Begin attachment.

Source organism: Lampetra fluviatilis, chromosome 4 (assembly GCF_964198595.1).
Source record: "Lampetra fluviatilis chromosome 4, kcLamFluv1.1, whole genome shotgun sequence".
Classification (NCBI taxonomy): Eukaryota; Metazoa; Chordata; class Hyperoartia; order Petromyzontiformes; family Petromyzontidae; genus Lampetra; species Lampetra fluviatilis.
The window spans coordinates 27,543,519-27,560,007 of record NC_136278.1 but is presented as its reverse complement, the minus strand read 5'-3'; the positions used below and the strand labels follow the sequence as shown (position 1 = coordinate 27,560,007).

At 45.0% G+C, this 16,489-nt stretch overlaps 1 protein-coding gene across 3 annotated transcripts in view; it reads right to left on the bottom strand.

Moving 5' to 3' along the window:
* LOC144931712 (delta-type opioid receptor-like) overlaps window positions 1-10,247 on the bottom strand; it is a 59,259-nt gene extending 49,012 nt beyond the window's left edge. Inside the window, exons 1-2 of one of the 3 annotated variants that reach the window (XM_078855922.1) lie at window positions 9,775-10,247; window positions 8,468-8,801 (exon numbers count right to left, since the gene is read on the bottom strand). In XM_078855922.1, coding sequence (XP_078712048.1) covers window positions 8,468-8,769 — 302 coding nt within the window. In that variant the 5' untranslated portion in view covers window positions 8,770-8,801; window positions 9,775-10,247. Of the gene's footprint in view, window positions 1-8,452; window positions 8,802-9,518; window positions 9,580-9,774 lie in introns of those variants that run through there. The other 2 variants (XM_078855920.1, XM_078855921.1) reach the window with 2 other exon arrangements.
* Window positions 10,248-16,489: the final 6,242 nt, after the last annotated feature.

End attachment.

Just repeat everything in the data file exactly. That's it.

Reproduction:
Source organism: Lampetra fluviatilis, chromosome 4 (assembly GCF_964198595.1).
Source record: "Lampetra fluviatilis chromosome 4, kcLamFluv1.1, whole genome shotgun sequence".
Classification (NCBI taxonomy): Eukaryota; Metazoa; Chordata; class Hyperoartia; order Petromyzontiformes; family Petromyzontidae; genus Lampetra; species Lampetra fluviatilis.
The window spans coordinates 27,543,519-27,560,007 of record NC_136278.1 but is presented as its reverse complement, the minus strand read 5'-3'; the positions used below and the strand labels follow the sequence as shown (position 1 = coordinate 27,560,007).

At 45.0% G+C, this 16,489-nt stretch overlaps 1 protein-coding gene across 3 annotated transcripts in view; it reads right to left on the bottom strand.

Moving 5' to 3' along the window:
* LOC144931712 (delta-type opioid receptor-like) overlaps window positions 1-10,247 on the bottom strand; it is a 59,259-nt gene extending 49,012 nt beyond the window's left edge. Inside the window, exons 1-2 of one of the 3 annotated variants that reach the window (XM_078855922.1) lie at window positions 9,775-10,247; window positions 8,468-8,801 (exon numbers count right to left, since the gene is read on the bottom strand). In XM_078855922.1, coding sequence (XP_078712048.1) covers window positions 8,468-8,769 — 302 coding nt within the window. In that variant the 5' untranslated portion in view covers window positions 8,770-8,801; window positions 9,775-10,247. Of the gene's footprint in view, window positions 1-8,452; window positions 8,802-9,518; window positions 9,580-9,774 lie in introns of those variants that run through there. The other 2 variants (XM_078855920.1, XM_078855921.1) reach the window with 2 other exon arrangements.
* Window positions 10,248-16,489: the final 6,242 nt, after the last annotated feature.